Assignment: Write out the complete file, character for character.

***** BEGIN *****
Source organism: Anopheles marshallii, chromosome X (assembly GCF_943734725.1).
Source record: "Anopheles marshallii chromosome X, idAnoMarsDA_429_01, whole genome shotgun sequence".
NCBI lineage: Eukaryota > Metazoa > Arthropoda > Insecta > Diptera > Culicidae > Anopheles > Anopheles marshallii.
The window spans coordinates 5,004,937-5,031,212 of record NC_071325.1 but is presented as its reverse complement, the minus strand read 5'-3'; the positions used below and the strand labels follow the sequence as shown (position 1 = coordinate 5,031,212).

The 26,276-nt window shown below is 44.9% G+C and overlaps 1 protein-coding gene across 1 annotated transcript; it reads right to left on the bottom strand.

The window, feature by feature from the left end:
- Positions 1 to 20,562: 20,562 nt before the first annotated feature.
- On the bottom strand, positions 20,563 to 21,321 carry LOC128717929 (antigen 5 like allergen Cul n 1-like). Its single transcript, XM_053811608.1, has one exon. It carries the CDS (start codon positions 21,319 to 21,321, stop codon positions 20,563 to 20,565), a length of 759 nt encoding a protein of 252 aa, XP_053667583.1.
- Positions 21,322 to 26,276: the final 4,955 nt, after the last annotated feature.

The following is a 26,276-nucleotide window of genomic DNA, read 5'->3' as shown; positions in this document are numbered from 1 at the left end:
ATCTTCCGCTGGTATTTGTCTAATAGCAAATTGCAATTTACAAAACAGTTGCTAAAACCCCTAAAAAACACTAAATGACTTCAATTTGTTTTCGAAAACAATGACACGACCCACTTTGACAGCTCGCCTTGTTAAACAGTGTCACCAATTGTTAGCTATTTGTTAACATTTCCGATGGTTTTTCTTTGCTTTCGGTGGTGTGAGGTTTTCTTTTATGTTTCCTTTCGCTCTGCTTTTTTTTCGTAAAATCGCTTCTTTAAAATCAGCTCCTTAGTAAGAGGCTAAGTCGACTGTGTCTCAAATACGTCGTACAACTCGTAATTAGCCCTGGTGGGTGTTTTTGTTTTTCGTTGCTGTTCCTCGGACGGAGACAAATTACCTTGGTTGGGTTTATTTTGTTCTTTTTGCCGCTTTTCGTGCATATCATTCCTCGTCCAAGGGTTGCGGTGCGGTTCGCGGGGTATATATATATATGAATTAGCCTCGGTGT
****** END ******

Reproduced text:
Source organism: Anopheles marshallii, chromosome X (assembly GCF_943734725.1).
Source record: "Anopheles marshallii chromosome X, idAnoMarsDA_429_01, whole genome shotgun sequence".
NCBI lineage: Eukaryota > Metazoa > Arthropoda > Insecta > Diptera > Culicidae > Anopheles > Anopheles marshallii.
The window spans coordinates 5,004,937-5,031,212 of record NC_071325.1 but is presented as its reverse complement, the minus strand read 5'-3'; the positions used below and the strand labels follow the sequence as shown (position 1 = coordinate 5,031,212).

The 26,276-nt window shown below is 44.9% G+C and overlaps 1 protein-coding gene across 1 annotated transcript; it reads right to left on the bottom strand.

The window, feature by feature from the left end:
- Positions 1 to 20,562: 20,562 nt before the first annotated feature.
- On the bottom strand, positions 20,563 to 21,321 carry LOC128717929 (antigen 5 like allergen Cul n 1-like). Its single transcript, XM_053811608.1, has one exon. It carries the CDS (start codon positions 21,319 to 21,321, stop codon positions 20,563 to 20,565), a length of 759 nt encoding a protein of 252 aa, XP_053667583.1.
- Positions 21,322 to 26,276: the final 4,955 nt, after the last annotated feature.

The following is a 26,276-nucleotide window of genomic DNA, read 5'->3' as shown; positions in this document are numbered from 1 at the left end:
ATCTTCCGCTGGTATTTGTCTAATAGCAAATTGCAATTTACAAAACAGTTGCTAAAACCCCTAAAAAACACTAAATGACTTCAATTTGTTTTCGAAAACAATGACACGACCCACTTTGACAGCTCGCCTTGTTAAACAGTGTCACCAATTGTTAGCTATTTGTTAACATTTCCGATGGTTTTTCTTTGCTTTCGGTGGTGTGAGGTTTTCTTTTATGTTTCCTTTCGCTCTGCTTTTTTTTCGTAAAATCGCTTCTTTAAAATCAGCTCCTTAGTAAGAGGCTAAGTCGACTGTGTCTCAAATACGTCGTACAACTCGTAATTAGCCCTGGTGGGTGTTTTTGTTTTTCGTTGCTGTTCCTCGGACGGAGACAAATTACCTTGGTTGGGTTTATTTTGTTCTTTTTGCCGCTTTTCGTGCATATCATTCCTCGTCCAAGGGTTGCGGTGCGGTTCGCGGGGTATATATATATATGAATTAGCCTCGGTGT